Second helpings from the Tribeca table…

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The CIW’s whirlwind weekend at last month’s Tribeca film festival produced a tremendous wave of news and events that we covered at the time in this post from the scene.  But in moments of fast-moving events like the premiere of the new documentary “Food Chains” — which itself came on the heels of the great front page story on the Fair Food Program that appeared in the New York Times that same week — it is almost inevitable that certain aspects of the story will get lost in the initial coverage.

And, indeed, there was more to the events that weekend than we reported at the time, so today we wanted to double back for a moment and share with you two of the better bits of coverage from that busy trip to NYC that were lost in the bright lights of the big city.

First is the above video, which consists of roughly five minutes of excerpts from a Huffington Post Live interview with bestselling author Eric Schlosser and the CIW’s own Gerardo Reyes.  It is a solid primer on the Fair Food Program, the Campaign for Fair Food, and “Food Chains” that is very much worth a watch.

And second is a great article from the Ft. Myers News-Press on the premiere of “Food Chains” at Tribeca (“Immokalee workers star at De Niro’s film festival”), which proves that, even when you are getting the red carpet treatment in New York City, there’s no place like home.  Here’s an excerpt:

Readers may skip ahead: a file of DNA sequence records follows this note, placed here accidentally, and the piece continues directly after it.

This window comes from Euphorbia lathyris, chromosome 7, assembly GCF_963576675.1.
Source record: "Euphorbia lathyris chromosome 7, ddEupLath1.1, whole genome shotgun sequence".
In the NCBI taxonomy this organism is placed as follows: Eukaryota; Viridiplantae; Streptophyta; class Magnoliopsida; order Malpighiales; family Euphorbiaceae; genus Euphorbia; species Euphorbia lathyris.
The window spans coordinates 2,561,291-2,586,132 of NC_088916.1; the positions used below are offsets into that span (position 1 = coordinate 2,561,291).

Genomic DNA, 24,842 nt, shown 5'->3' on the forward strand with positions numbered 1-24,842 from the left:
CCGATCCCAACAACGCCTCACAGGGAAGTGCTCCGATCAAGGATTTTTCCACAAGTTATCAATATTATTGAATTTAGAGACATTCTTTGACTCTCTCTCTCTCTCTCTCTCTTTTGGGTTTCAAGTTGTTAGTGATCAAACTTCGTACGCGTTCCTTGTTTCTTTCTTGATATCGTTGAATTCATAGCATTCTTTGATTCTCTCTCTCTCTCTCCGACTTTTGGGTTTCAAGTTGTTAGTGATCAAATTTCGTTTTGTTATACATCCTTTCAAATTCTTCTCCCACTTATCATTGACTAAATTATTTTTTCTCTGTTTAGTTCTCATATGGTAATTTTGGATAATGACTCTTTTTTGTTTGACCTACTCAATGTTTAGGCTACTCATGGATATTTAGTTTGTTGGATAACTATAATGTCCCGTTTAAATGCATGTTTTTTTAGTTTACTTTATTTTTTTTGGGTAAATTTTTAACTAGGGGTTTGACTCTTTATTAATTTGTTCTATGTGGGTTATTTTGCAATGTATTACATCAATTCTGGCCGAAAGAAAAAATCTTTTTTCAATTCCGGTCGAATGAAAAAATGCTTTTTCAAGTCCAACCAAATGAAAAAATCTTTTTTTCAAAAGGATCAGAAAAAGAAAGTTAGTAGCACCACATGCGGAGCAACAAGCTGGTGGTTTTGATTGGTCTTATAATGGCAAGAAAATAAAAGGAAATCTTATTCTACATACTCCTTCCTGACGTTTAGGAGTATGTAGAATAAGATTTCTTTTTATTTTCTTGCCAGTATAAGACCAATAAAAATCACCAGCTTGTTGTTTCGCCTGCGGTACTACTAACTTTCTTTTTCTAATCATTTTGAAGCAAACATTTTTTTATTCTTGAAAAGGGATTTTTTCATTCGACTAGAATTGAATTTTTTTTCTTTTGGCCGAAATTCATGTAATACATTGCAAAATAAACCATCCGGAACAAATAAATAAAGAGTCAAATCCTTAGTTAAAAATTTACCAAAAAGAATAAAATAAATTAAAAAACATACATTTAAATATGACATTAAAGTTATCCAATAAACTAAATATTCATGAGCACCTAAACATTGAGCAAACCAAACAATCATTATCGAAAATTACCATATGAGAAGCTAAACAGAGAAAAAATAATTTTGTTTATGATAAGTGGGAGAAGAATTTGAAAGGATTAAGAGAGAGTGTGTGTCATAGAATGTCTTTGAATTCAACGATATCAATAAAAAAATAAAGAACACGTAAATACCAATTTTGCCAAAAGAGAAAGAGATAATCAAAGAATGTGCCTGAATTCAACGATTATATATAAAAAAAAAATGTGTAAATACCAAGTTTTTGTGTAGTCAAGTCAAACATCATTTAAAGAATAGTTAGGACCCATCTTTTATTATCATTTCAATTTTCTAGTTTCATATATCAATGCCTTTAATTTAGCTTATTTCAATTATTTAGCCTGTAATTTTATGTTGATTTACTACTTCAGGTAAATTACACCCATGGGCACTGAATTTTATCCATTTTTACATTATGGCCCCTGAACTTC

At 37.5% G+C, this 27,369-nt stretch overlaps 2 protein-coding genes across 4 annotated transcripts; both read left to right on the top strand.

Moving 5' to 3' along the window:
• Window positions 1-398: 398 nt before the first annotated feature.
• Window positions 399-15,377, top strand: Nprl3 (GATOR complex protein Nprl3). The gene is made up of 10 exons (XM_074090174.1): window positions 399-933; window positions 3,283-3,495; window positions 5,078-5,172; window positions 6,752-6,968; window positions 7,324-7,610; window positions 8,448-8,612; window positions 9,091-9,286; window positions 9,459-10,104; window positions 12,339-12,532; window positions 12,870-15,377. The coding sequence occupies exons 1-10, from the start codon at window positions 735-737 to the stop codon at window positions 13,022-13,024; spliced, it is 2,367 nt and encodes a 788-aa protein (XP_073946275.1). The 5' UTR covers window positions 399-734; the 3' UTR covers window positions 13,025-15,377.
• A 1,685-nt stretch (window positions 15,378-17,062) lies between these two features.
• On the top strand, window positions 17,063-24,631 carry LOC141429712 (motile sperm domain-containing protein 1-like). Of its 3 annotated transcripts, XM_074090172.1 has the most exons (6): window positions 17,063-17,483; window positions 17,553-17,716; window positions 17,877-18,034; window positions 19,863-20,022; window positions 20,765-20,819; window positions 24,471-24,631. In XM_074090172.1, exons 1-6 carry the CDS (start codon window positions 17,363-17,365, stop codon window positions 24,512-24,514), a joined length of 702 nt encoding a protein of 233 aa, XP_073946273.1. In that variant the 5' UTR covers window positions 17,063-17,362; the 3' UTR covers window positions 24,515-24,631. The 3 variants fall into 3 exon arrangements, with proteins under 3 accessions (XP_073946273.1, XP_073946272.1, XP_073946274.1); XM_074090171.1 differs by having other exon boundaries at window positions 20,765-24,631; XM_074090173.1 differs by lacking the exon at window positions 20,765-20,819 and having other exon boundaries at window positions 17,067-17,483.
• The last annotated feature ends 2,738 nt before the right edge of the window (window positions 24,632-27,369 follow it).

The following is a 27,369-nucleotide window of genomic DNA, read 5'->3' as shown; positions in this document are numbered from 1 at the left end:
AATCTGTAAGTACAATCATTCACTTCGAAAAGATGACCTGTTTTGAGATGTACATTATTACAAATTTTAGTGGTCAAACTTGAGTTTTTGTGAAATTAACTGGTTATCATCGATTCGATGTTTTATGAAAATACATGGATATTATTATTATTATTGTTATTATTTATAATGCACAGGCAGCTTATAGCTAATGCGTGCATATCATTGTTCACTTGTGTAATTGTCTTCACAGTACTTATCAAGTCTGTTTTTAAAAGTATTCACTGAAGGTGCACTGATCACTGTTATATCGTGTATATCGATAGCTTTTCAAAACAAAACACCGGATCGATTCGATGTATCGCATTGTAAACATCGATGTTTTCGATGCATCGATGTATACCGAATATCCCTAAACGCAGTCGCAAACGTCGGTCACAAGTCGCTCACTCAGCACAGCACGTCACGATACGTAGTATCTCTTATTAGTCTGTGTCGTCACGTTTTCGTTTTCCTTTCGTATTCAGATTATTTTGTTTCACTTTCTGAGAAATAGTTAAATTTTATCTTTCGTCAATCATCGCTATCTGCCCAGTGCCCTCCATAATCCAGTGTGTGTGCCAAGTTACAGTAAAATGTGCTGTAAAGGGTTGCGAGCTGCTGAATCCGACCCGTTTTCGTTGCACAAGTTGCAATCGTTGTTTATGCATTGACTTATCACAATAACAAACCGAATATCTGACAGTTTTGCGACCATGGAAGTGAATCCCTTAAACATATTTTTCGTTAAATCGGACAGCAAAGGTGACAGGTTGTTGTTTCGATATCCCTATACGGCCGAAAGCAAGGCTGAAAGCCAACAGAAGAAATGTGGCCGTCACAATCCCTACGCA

A few Southwest Florida tomato pickers will see a different shade of red as they stride the iconic carpet at New York’s Tribeca Film Festival today, where “Food Chains,” focusing on the Coalition of Immokalee Workers, will get its first U.S. screening.

It’s been a heady run-up to the premiere in recent days for the grass-roots group.

Clips of festival co-founder Robert De Niro talking up the film have aired on the small screens installed in thousands of New York City cabs; the premiere’s 500 tickets sold out in less than three hours, so an extra showing was booked, and a front-page New York Times article Friday detailed the coalition’s unprecedented success in modernizing Florida’s $650 million tomato industry while fighting modern-day slavery.

“People are hungry for this film that shows how hard we’ve worked to eliminate abuses and make things better,” said farmworker and coalition member Gerardo Reyes Chavez. “It’s just beautiful that we have this exposure. It’s really a wonderful moment for the campaign.” read more

Indeed, last month’s trip to New York was a wonderful moment for the campaign.  And it is one that will be repeated many times over in the months ahead, as the film ramps up for its theatrical release this fall.   Be sure to stay tuned for showings near you, and let us know if you’d like to organize a showing on your campus or in your city (email us at, we’ll put you in contact with the filmmakers for all the arrangements!